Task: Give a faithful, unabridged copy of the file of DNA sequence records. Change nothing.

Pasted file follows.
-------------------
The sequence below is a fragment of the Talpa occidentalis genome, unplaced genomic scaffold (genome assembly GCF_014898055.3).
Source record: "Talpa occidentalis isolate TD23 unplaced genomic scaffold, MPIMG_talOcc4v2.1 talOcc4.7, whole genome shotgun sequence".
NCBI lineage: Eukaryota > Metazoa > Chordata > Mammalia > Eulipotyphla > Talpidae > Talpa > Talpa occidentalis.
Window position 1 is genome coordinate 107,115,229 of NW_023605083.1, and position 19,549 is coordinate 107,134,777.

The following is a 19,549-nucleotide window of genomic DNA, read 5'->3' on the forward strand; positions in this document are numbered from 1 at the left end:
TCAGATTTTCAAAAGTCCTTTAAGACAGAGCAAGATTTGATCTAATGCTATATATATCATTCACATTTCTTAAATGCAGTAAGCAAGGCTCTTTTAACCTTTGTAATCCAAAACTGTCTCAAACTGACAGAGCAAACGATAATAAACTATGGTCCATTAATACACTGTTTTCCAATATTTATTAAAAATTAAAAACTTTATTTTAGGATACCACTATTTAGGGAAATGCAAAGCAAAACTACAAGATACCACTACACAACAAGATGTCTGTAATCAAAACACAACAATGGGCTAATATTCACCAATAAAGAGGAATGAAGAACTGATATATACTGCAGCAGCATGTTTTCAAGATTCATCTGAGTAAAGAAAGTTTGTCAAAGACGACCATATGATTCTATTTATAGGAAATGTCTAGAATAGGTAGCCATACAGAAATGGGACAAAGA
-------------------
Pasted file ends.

The sequence below is a fragment of the Talpa occidentalis genome, unplaced genomic scaffold (genome assembly GCF_014898055.3).
Source record: "Talpa occidentalis isolate TD23 unplaced genomic scaffold, MPIMG_talOcc4v2.1 talOcc4.7, whole genome shotgun sequence".
NCBI lineage: Eukaryota > Metazoa > Chordata > Mammalia > Eulipotyphla > Talpidae > Talpa > Talpa occidentalis.
Window position 1 is genome coordinate 107,115,229 of NW_023605083.1, and position 19,549 is coordinate 107,134,777.

The following is a 19,549-nucleotide window of genomic DNA, read 5'->3' on the forward strand; positions in this document are numbered from 1 at the left end:
TCAGATTTTCAAAAGTCCTTTAAGACAGAGCAAGATTTGATCTAATGCTATATATATCATTCACATTTCTTAAATGCAGTAAGCAAGGCTCTTTTAACCTTTGTAATCCAAAACTGTCTCAAACTGACAGAGCAAACGATAATAAACTATGGTCCATTAATACACTGTTTTCCAATATTTATTAAAAATTAAAAACTTTATTTTAGGATACCACTATTTAGGGAAATGCAAAGCAAAACTACAAGATACCACTACACAACAAGATGTCTGTAATCAAAACACAACAATGGGCTAATATTCACCAATAAAGAGGAATGAAGAACTGATATATACTGCAGCAGCATGTTTTCAAGATTCATCTGAGTAAAGAAAGTTTGTCAAAGACGACCATATGATTCTATTTATAGGAAATGTCTAGAATAGGTAGCCATACAGAAATGGGACAAAGA